The Pensions Regulator (TPR) has published its corporate plan for 2018 to 2021, in which it has stated its aim to take a tougher approach regarding employers that are not taking pension schemes seriously, as well as introducing a new anti-scams campaign to help savers.
TPR will also work alongside those organisations that are working to deal with pension schemes correctly, and with trustees to improve scheme governance.
The regulator has outlined its priorities for the coming three years, which include: promoting good trusteeship through improving governance and administration; effective regulation of defined benefit (DB) pension schemes and master trusts; preparing for the impact of Brexit; and ensuring employers meet ongoing auto-enrolment duties.
To help it achieve this, TPR will increase spending on resources to protect pension savers by 5.2% in 2018/19. This will be an additional £4.3 million on top of that spent in 2017/18.
The regulator attributes this to an additional £5.9 million in salary costs due to growing headcount, £1.8 million in non-payroll staff-related costs, an additional £1 million communications spend, and £500,000 in general other costs.
These are offset by a projected reduction in contractual costs (£4.3 million) due to the completion of the roll-out of automatic-enrolment, and a reduced call on consultancy services (£600,000).
During the year, TPR plans to increase its headcount by 12%. Just over a third (34%) of the overall headcount will be allocated to its frontline regulation team, 16% will be focused on auto-enrolment, and 20% will be dedicated to policy and advisory work.
Kate Smith, head of pensions at Aegon, said: “As the pension market evolves, [TPR’s] focus and remit has to keep up with these changes. With new regulations and powers, [TPR] is gradually changing its focus to one more of compliance and supervision, adopting the [Financial Conduct Authority’s] approach. Bolstering its frontline staff with over half involved in trying to achieve better regulatory outcomes demonstrates increasing commitment to protect individuals’ pensions. The announcement that the regulator will be applying to the courts to seize assets where employers have failed to pay regulatory fines shows just how seriously it takes this.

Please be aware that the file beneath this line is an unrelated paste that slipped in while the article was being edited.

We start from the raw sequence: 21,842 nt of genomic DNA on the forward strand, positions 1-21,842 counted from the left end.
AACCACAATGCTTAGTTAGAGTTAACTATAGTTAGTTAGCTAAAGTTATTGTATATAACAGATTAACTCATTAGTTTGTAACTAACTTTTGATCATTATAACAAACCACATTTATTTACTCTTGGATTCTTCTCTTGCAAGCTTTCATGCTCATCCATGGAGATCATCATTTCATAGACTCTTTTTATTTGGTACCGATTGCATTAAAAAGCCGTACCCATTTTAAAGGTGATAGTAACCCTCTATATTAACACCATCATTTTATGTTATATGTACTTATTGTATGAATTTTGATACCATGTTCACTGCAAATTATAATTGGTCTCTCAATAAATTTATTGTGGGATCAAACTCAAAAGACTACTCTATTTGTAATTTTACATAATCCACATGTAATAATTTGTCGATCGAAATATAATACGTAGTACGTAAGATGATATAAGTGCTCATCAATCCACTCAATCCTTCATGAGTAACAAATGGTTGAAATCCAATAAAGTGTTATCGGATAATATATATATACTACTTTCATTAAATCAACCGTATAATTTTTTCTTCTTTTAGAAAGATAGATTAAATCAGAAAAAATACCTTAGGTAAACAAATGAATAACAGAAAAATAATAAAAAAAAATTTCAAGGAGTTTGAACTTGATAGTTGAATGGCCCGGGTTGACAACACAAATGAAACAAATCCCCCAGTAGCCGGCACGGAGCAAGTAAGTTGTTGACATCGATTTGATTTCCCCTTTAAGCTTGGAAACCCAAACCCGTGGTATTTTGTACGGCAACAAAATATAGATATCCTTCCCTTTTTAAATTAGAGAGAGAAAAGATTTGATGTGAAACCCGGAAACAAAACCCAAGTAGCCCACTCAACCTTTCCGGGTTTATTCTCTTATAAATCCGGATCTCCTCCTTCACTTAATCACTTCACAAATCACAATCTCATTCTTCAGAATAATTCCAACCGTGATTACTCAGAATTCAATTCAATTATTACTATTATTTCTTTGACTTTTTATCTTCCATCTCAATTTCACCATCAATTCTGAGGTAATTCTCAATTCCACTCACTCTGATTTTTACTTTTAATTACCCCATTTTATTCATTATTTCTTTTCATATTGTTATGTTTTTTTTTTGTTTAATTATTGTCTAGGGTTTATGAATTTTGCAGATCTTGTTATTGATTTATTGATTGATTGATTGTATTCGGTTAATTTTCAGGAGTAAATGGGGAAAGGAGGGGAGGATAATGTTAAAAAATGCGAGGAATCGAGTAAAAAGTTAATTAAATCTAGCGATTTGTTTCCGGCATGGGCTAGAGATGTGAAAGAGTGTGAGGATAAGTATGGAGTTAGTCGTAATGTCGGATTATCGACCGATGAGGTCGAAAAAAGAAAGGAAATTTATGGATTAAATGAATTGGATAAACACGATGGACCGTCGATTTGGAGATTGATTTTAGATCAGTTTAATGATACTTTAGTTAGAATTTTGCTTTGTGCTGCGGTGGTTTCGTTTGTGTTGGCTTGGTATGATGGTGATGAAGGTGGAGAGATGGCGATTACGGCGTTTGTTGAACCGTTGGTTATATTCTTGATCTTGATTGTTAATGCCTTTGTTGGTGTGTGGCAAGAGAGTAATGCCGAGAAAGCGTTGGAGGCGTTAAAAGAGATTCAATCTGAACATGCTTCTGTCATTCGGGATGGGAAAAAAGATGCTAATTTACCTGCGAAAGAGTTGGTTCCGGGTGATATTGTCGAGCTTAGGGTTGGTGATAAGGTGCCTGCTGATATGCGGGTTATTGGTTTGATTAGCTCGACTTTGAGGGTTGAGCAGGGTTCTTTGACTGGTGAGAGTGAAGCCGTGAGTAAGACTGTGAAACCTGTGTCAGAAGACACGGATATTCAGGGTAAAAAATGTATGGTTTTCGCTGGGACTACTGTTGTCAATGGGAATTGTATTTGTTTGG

“Rules are being tightened and the regulator is demonstrating it isn’t afraid of using its powers to be quicker and smarter in the way it protects pensions. Inevitably, this will lead to higher regulatory costs both for the regulator and sponsors. [TPR] is getting tougher, but the consequence of this is that pensions become safer, leading, in turn, to greater confidence and trust in pensions.”
Kim Gubler, deputy chair of the Pensions Administration Standards Association (PASA), added: “We were pleased to see improved governance and administration listed as one of TPR’s key aims over the next three years. This increased regulatory gaze, particularly relating to ‘high risk’ schemes, is extremely encouraging.
“Prevention is better than cure and we look forward to working with the regulator on ways to evidence good practices, not just highlight the bad. Collaboration will help promote more effective and proportionate regulation across the entire administration arena.”